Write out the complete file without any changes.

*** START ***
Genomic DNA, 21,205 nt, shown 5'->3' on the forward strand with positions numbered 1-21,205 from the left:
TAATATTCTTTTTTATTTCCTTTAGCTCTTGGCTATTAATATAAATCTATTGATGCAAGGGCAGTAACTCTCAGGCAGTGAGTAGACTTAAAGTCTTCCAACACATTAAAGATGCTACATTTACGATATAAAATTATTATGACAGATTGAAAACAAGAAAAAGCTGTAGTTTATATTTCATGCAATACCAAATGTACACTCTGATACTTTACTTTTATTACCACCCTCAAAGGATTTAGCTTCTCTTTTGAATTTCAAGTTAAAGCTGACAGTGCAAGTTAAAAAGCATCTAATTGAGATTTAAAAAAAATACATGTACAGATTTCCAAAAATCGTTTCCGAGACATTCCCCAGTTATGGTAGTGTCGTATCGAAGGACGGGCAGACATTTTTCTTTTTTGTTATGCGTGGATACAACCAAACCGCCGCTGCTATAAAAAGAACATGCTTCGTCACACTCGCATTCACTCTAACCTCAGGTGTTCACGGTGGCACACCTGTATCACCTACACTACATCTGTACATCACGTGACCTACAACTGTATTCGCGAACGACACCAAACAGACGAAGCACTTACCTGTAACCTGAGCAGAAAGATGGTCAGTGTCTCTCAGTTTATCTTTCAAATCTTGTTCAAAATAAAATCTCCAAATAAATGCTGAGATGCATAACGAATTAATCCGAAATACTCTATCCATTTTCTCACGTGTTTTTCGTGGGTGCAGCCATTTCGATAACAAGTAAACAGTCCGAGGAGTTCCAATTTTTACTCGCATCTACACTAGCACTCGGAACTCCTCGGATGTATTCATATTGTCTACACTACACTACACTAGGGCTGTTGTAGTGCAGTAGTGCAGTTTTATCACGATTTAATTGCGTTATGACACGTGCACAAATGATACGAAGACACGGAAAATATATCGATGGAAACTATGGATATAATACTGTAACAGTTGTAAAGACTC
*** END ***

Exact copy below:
Genomic DNA, 21,205 nt, shown 5'->3' on the forward strand with positions numbered 1-21,205 from the left:
TAATATTCTTTTTTATTTCCTTTAGCTCTTGGCTATTAATATAAATCTATTGATGCAAGGGCAGTAACTCTCAGGCAGTGAGTAGACTTAAAGTCTTCCAACACATTAAAGATGCTACATTTACGATATAAAATTATTATGACAGATTGAAAACAAGAAAAAGCTGTAGTTTATATTTCATGCAATACCAAATGTACACTCTGATACTTTACTTTTATTACCACCCTCAAAGGATTTAGCTTCTCTTTTGAATTTCAAGTTAAAGCTGACAGTGCAAGTTAAAAAGCATCTAATTGAGATTTAAAAAAAATACATGTACAGATTTCCAAAAATCGTTTCCGAGACATTCCCCAGTTATGGTAGTGTCGTATCGAAGGACGGGCAGACATTTTTCTTTTTTGTTATGCGTGGATACAACCAAACCGCCGCTGCTATAAAAAGAACATGCTTCGTCACACTCGCATTCACTCTAACCTCAGGTGTTCACGGTGGCACACCTGTATCACCTACACTACATCTGTACATCACGTGACCTACAACTGTATTCGCGAACGACACCAAACAGACGAAGCACTTACCTGTAACCTGAGCAGAAAGATGGTCAGTGTCTCTCAGTTTATCTTTCAAATCTTGTTCAAAATAAAATCTCCAAATAAATGCTGAGATGCATAACGAATTAATCCGAAATACTCTATCCATTTTCTCACGTGTTTTTCGTGGGTGCAGCCATTTCGATAACAAGTAAACAGTCCGAGGAGTTCCAATTTTTACTCGCATCTACACTAGCACTCGGAACTCCTCGGATGTATTCATATTGTCTACACTACACTACACTAGGGCTGTTGTAGTGCAGTAGTGCAGTTTTATCACGATTTAATTGCGTTATGACACGTGCACAAATGATACGAAGACACGGAAAATATATCGATGGAAACTATGGATATAATACTGTAACAGTTGTAAAGACTC